A Comparative Study of Composite and Steel Front Rails for Vehicle Front Impact Safety 2005-26-324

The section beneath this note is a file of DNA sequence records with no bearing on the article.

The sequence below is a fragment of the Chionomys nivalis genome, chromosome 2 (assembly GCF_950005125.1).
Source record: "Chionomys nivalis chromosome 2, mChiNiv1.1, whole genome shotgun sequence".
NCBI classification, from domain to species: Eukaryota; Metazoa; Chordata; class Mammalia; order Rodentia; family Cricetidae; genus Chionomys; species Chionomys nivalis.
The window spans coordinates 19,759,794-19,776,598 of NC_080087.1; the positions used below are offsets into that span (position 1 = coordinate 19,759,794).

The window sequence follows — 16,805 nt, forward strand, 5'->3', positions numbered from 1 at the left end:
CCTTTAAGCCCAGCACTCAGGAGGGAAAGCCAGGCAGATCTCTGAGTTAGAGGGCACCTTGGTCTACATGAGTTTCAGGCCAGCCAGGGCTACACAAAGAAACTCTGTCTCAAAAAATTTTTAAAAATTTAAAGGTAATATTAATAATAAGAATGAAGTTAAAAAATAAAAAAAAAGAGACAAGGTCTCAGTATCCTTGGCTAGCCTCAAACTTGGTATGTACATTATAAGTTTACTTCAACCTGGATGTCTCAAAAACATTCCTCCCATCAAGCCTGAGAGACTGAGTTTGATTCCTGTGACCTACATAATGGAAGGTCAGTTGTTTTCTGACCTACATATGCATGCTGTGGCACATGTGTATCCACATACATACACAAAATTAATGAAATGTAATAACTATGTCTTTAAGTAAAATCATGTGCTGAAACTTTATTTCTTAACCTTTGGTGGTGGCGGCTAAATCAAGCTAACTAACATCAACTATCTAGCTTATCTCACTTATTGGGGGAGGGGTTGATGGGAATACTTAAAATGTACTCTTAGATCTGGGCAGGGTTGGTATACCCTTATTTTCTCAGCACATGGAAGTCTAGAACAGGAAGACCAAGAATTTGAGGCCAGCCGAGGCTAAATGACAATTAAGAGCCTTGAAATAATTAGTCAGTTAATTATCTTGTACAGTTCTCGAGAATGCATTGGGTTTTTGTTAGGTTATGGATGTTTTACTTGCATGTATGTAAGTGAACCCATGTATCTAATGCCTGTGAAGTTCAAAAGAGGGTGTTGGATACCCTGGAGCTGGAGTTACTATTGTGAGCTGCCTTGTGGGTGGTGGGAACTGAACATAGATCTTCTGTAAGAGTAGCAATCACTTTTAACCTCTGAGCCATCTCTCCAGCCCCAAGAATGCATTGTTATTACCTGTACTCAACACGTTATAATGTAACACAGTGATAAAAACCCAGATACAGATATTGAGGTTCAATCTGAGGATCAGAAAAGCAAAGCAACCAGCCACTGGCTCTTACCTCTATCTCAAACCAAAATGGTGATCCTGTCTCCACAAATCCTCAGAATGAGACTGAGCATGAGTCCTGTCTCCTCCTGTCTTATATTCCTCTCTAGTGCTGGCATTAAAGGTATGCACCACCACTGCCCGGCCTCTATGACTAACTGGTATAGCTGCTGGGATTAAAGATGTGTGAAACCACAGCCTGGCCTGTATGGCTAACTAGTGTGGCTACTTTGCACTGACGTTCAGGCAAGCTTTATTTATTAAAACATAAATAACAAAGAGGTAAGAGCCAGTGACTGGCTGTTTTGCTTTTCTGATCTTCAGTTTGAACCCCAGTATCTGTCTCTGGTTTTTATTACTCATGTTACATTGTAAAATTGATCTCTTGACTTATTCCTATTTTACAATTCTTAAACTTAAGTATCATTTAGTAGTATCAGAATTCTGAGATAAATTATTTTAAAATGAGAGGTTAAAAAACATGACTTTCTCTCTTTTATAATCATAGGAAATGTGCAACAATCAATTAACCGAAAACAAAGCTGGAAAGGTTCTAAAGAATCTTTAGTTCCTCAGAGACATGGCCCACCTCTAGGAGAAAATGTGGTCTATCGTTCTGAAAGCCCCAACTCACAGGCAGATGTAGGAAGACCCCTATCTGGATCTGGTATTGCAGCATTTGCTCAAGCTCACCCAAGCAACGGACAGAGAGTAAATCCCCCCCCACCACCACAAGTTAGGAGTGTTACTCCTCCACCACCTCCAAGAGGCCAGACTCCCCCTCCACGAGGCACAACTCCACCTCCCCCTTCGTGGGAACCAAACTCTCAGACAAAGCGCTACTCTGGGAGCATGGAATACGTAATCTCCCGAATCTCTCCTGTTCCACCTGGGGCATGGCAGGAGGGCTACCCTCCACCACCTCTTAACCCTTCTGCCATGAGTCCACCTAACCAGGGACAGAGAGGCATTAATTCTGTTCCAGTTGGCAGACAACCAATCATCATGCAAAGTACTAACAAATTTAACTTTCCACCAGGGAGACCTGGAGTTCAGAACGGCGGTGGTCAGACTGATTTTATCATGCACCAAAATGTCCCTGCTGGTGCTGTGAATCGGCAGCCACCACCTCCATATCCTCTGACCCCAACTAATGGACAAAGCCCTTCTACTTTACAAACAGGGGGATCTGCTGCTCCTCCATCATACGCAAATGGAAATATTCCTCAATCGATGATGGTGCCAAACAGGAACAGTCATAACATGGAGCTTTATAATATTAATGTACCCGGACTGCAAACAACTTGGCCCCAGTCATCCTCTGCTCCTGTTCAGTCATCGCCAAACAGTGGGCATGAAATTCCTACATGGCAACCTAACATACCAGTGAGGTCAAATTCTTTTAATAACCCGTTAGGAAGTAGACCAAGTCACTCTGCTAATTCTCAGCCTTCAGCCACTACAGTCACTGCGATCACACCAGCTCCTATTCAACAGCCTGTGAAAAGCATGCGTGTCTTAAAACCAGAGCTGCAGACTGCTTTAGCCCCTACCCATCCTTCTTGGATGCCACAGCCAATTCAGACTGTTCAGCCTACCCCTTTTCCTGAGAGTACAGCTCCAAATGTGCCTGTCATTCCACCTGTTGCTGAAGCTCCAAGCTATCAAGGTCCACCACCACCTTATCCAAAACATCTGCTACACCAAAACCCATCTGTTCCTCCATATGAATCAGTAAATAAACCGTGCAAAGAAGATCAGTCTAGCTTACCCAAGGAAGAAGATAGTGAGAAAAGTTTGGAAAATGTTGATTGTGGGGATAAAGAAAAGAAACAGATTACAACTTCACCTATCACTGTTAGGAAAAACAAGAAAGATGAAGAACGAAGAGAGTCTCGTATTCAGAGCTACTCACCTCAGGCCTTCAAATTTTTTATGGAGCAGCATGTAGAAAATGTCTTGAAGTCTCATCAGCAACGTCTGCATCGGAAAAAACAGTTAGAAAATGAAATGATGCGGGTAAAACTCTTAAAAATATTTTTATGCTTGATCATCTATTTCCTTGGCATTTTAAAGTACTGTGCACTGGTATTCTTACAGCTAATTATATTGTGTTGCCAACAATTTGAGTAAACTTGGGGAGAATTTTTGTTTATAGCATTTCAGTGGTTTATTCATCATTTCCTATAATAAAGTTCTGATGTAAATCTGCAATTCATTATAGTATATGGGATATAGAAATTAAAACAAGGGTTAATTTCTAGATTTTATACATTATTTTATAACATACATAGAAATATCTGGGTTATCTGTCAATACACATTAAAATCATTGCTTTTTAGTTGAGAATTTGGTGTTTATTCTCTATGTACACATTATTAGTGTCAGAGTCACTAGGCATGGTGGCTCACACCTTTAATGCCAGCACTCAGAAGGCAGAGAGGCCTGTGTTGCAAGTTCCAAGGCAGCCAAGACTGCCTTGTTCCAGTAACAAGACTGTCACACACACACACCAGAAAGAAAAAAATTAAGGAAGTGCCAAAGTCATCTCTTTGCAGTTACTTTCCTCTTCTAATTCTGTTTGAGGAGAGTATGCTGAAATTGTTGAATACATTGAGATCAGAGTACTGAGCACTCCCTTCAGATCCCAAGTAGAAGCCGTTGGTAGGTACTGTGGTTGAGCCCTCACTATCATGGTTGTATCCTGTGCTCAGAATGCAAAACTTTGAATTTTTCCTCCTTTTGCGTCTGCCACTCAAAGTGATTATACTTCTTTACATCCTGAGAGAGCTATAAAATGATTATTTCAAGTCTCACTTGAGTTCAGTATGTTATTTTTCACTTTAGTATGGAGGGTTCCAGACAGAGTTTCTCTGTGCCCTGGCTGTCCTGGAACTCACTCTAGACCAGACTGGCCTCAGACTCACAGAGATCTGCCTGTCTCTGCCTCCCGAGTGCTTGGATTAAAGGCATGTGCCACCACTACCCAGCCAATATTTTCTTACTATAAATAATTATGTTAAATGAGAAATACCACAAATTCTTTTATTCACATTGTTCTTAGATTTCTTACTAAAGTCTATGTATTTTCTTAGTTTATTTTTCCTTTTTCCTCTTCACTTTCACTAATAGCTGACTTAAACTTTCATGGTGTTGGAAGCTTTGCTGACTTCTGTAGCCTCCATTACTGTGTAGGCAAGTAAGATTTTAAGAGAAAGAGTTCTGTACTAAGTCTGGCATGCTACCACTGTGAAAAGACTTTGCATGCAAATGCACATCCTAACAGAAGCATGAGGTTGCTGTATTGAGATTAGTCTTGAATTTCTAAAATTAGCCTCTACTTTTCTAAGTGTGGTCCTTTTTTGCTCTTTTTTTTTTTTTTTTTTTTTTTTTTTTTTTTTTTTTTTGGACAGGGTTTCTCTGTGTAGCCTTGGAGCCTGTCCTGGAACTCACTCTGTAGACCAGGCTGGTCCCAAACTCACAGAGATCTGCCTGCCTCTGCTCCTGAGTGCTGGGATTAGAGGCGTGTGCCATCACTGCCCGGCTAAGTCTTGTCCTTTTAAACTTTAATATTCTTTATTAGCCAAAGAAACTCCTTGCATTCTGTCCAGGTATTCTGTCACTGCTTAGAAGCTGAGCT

Weight reduction is a primary concern in the design of today's automobiles. Fiber reinforced composites (FRC) comprise a category of materials that may offer advantages in terms of weight and cost when compared to both steel and aluminum. The viability of low cost FRCs such as a glass fiber reinforced plastic (GFRP) as a structural material for automotive applications can, however, be diminished by functional requirements such as energy absorption and crush under impact loading. In this context, the crash safety performance of front rails of a compact passenger car is evaluated by assuming these to be made of GFRPs with constant strand mat (CSM) plies. The safety assessment of rails is carried out with the aid of the explicit nonlinear finite element analysis code LS-DYNA with utmost attention being paid to the proper constitutive modeling of the composites considered. All analyses are carried out with an available damage-based material model in LS-DYNA which is suitable for representing laminated composites. The current study shows that further work is needed to make affordable composite-based structural components in production passenger cars a reality in terms of lower weight and impact safety.